Book Review: The Pale Horseman, by Bernard Cornwell

This was the August pick of my Goodreads Book Club. It is the second in Cornwell’s Saxon Tales (also called The Last Kingdom) series.
I had some difficulty finding the right version. It looked like there might be different versions. When I looked for it on Audible, there was one version that was about 14 hours, and another about 5 and a half hours. In book listings, there were three different covers, one of which was meant to tie in with the TV series on BBC America, but they are the same book. The short version on Audible is the abridged version. When I knew I had the right book, I started reading.

I was a little worried at first, because the POV character (Uhtred) kept telling how every relationship would progress in the future. Fortunately, he stopped doing that. It’s more fun when you see relationships turn and threats emerge without being forewarned. So once the author focused on each scene as it was happening, I really liked it.

A fascinating story that takes us behind the scenes of one of the most important battles in the history of Britain. I always liked characters who are outsiders like Uhtred. Born a Saxon, raised among Danes, he’s not sure where his loyalties lie. Even when he commits to King Alfred, his paganism still makes things difficult for him. The Saxons don’t completely trust him, Alfred tries to convert him, and it causes tension with his wife. He is brash and sometimes stokes flames of ill will into roaring infernos. But his familiarity with the Danes allows him to gather vital intelligence for Alfred. That and his prowess as a warrior make him indispensable to the Saxons and their emerging king. There are exciting fight scenes and lesser battles, tension and intrigue, loss and heartbreak, leading up to the climactic battle at the end.

As a historical fiction reader, this has everything I could want. I imagine it will appeal more to men than women. Action oriented but with character development. You get an idea of why medieval history was such a rich source of inspiration for George R. R. Martin.

Reblog: “Clean Fiction” as Evangelical White Magic

Great post from Mike Duran, “Clean Fiction” as Evangelical White Magic.

This is a point I’m trying to make about my fiction and Biblical fiction in general. If Philippians 4:8 means to only watch, read, consume, or create media that is “clean,” i.e., devoid of violence, gore, nudity, profanity, sex, and other types of immorality, why does the Bible contain stories with all these elements?

So how do you consume or create material with immorality and not be corrupted by it? The same way you do when you encounter it in the Bible, by exercising discernment. And such “unclean” elements exist in media for the same reason they exist in the Bible. Because they exist in the world, and telling the truth sometimes requires we make that plain.

Review: Arms of Nemesis, by Steven Saylor

I read this as part of my online book club on Goodreads. I remember reading a collection of short stories around Gordianus the Finder and thinking it was pretty good. This, however, I really liked. I guess this means for me, the characters and stories work better as a novel than short stories. It’s interesting how that works sometimes. In writing a novel versus short story, Saylor was able to do more to develop the characters and ratchet up the tension.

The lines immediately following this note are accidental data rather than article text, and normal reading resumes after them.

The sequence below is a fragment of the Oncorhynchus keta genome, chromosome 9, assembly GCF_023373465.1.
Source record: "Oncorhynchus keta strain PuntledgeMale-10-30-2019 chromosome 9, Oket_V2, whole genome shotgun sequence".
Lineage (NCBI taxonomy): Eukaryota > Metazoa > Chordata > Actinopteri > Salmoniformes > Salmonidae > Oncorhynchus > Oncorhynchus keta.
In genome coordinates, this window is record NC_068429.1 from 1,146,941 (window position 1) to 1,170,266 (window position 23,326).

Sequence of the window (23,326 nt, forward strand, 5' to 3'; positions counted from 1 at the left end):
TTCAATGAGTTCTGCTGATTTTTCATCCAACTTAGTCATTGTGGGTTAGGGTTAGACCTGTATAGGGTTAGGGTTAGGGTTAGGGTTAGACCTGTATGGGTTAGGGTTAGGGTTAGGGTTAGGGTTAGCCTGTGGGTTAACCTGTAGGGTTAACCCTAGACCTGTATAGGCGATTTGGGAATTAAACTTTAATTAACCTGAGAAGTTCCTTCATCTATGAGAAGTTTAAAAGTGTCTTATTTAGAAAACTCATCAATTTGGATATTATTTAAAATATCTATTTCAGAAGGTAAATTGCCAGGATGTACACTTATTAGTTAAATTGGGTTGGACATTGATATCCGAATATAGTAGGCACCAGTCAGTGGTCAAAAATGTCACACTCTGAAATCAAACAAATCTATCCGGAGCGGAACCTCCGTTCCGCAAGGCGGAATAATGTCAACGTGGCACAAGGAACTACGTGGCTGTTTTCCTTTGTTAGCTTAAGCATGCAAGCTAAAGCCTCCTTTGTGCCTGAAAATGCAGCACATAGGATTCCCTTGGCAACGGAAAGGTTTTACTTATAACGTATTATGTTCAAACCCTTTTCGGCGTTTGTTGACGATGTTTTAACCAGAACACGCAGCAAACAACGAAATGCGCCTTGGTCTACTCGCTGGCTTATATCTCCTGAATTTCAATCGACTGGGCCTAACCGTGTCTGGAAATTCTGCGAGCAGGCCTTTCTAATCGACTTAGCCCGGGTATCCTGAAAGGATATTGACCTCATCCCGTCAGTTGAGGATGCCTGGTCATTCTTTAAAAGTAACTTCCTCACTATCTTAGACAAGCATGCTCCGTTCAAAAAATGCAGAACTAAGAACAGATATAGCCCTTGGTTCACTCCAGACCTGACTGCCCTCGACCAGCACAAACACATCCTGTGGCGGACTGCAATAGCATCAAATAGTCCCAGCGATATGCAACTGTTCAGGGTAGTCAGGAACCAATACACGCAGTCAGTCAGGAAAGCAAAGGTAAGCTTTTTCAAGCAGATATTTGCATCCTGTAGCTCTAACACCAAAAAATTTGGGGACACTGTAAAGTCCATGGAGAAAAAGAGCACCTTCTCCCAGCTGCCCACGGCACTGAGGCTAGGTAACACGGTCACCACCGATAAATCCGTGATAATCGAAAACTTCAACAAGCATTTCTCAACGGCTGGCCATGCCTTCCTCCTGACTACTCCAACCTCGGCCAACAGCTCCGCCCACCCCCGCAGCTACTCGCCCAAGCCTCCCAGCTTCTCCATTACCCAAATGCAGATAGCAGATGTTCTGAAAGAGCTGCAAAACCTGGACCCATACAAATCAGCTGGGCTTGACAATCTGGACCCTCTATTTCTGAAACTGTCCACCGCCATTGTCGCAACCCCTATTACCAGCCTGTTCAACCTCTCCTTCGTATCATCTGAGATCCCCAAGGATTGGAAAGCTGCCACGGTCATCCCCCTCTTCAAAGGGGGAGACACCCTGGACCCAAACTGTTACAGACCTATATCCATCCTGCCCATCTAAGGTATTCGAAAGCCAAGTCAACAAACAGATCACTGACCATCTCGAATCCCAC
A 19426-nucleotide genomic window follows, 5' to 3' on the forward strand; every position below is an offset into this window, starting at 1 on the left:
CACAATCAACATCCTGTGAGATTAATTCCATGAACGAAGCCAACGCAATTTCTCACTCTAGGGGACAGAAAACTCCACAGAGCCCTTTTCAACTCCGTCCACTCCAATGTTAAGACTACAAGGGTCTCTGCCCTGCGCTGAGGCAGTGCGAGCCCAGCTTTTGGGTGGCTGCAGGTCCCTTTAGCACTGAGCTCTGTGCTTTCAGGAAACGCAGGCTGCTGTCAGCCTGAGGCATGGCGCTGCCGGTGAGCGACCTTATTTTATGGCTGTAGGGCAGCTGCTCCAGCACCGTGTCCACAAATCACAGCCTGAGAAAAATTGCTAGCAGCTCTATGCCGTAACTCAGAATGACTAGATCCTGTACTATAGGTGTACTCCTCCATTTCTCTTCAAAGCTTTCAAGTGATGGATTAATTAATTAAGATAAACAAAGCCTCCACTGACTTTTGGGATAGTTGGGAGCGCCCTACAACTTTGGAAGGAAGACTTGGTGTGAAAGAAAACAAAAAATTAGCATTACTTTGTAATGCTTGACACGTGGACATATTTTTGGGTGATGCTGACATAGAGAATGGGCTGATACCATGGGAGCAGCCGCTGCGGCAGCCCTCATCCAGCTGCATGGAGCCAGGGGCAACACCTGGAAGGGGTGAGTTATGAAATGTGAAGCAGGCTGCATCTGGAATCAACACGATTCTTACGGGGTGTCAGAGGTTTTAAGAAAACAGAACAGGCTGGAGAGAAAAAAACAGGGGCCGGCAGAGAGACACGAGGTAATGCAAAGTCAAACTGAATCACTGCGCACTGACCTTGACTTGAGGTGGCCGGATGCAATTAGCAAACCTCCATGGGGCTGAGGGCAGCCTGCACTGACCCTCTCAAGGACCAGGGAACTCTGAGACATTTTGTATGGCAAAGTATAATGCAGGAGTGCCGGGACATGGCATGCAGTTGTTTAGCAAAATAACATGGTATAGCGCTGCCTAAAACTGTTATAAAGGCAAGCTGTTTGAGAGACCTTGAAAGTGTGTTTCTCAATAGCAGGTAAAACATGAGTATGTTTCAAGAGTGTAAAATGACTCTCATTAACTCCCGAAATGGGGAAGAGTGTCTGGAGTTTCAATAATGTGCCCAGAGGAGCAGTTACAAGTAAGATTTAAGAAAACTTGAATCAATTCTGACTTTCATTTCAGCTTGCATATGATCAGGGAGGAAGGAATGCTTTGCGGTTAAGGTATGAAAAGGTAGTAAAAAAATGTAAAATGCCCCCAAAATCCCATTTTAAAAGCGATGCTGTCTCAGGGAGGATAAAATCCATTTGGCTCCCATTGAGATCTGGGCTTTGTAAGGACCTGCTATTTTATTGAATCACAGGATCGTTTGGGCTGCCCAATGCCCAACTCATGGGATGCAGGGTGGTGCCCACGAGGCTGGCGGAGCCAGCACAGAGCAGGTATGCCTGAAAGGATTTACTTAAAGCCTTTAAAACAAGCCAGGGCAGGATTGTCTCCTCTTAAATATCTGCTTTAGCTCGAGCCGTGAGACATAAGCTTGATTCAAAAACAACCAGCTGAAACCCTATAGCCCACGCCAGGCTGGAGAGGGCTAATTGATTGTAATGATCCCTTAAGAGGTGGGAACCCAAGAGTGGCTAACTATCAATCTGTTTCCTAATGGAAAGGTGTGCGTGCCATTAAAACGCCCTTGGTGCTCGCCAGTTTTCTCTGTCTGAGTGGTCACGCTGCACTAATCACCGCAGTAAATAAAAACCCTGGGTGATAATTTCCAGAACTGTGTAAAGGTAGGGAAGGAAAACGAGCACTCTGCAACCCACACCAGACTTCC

This is the first novel I’ve read in the Roma sub Rosa series (featuring Gordianus the Finder), though the second in the series. I want to go back and read the first one – not because I think I missed anything from not having read it first but because I enjoyed this one so much. It appears you don’t necessarily have to read the series in order.

It is set in the late Republic, the time of Cicero, Pompey, and Crassus. It’s not the same period I write in, so I was not sure if I wanted to invest myself in the series. Now, I definitely want to go back and read more.

In Arms of Nemesis, Marcus Crassus – the richest man in Rome – hires Gordianus to solve the murder of his cousin, Lucius Licinius, at his villa at Baiae. Crassus believes he already knows who killed his cousin – two runaway slaves who were inspired to join Spartacus in his slave revolt. He plans to kill every slave in the household to set an example for other slaves in the area who may get the same idea. However, at the request (more like cajoling) of Lucius’s wife, Gelina, he agrees to wait until after the funeral to execute his plan. Roman custom has the funeral a week after the death, but even with the fastest ship available, it takes five days for Gordianus to reach Baiae from Rome, giving him and his mute son, Eco, only two days to A) find out if the two slaves really are the murderers, B) if not them, who?, and C) be able to prove it to Crassus’s satisfaction.

Baiae is one of the favorite vacation spots for Rome’s wealthiest and most elite. The case puts Gordianus and Eco in the middle of their circles, the skeletons they hide (figuratively and literally), the slaves that run the household (and who are depending on him to save their lives), the cave of the Sybil, and the reputed entrance to Hades.

It’s a great story with interesting characters popping up throughout. I did not give it five stars because, well, this is a pet peeve of mine, there were too many conversations of the type I call, “As you know, Bob.” These are the type of conversations where someone says something to another character that they both already know in order to give the reader some background information. It is tricky to be able to supply necessary back story without it breaking the flow of the story. But that kind of conversation always looks contrived.

That being said, I wish there were a way to give it a four-and-a-half star rating, because it’s not really worth dropping a full star for that.